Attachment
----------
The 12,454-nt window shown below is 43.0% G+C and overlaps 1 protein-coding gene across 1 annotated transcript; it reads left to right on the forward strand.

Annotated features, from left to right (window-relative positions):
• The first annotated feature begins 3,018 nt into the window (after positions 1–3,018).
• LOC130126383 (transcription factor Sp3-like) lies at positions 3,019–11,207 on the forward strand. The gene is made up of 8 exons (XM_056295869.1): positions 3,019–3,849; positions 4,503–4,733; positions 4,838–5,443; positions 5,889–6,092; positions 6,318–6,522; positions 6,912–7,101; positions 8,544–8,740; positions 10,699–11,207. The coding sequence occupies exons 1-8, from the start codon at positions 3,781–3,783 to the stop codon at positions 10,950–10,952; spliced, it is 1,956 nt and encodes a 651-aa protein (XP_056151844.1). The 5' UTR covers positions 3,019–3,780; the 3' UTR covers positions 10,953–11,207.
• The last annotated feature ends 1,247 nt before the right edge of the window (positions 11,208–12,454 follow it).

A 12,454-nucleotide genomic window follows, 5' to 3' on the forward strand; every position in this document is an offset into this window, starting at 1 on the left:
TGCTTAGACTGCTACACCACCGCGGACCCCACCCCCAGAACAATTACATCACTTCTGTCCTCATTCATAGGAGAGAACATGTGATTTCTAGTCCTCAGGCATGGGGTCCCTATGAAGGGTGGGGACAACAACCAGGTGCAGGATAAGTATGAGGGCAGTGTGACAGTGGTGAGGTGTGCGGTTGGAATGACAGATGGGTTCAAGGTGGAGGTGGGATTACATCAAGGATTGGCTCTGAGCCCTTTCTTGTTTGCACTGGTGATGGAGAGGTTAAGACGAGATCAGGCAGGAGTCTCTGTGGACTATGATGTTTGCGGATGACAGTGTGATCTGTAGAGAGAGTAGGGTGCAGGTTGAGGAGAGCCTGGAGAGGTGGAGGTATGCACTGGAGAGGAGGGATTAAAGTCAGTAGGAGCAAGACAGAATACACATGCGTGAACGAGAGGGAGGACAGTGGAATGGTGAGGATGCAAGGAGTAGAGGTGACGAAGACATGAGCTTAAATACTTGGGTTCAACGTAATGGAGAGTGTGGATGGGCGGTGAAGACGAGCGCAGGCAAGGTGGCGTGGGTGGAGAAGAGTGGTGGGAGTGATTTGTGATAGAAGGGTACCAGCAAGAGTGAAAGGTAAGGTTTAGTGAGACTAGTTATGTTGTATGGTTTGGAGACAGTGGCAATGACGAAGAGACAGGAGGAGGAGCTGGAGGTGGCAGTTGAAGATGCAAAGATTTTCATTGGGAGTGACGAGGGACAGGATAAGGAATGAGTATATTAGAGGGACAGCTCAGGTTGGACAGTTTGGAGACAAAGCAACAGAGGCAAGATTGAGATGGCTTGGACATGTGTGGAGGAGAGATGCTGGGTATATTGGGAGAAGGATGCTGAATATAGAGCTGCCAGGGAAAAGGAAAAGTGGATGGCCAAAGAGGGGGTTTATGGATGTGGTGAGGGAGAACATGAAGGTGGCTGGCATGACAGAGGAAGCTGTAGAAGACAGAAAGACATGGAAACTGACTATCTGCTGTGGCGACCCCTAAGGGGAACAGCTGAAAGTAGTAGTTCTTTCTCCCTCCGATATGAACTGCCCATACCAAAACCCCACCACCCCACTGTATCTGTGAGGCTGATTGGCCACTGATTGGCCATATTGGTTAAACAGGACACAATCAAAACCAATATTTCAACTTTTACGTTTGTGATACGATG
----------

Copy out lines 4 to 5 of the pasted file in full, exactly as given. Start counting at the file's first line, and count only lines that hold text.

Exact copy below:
• LOC130126383 (transcription factor Sp3-like) lies at positions 3,019–11,207 on the forward strand. The gene is made up of 8 exons (XM_056295869.1): positions 3,019–3,849; positions 4,503–4,733; positions 4,838–5,443; positions 5,889–6,092; positions 6,318–6,522; positions 6,912–7,101; positions 8,544–8,740; positions 10,699–11,207. The coding sequence occupies exons 1-8, from the start codon at positions 3,781–3,783 to the stop codon at positions 10,950–10,952; spliced, it is 1,956 nt and encodes a 651-aa protein (XP_056151844.1). The 5' UTR covers positions 3,019–3,780; the 3' UTR covers positions 10,953–11,207.
• The last annotated feature ends 1,247 nt before the right edge of the window (positions 11,208–12,454 follow it).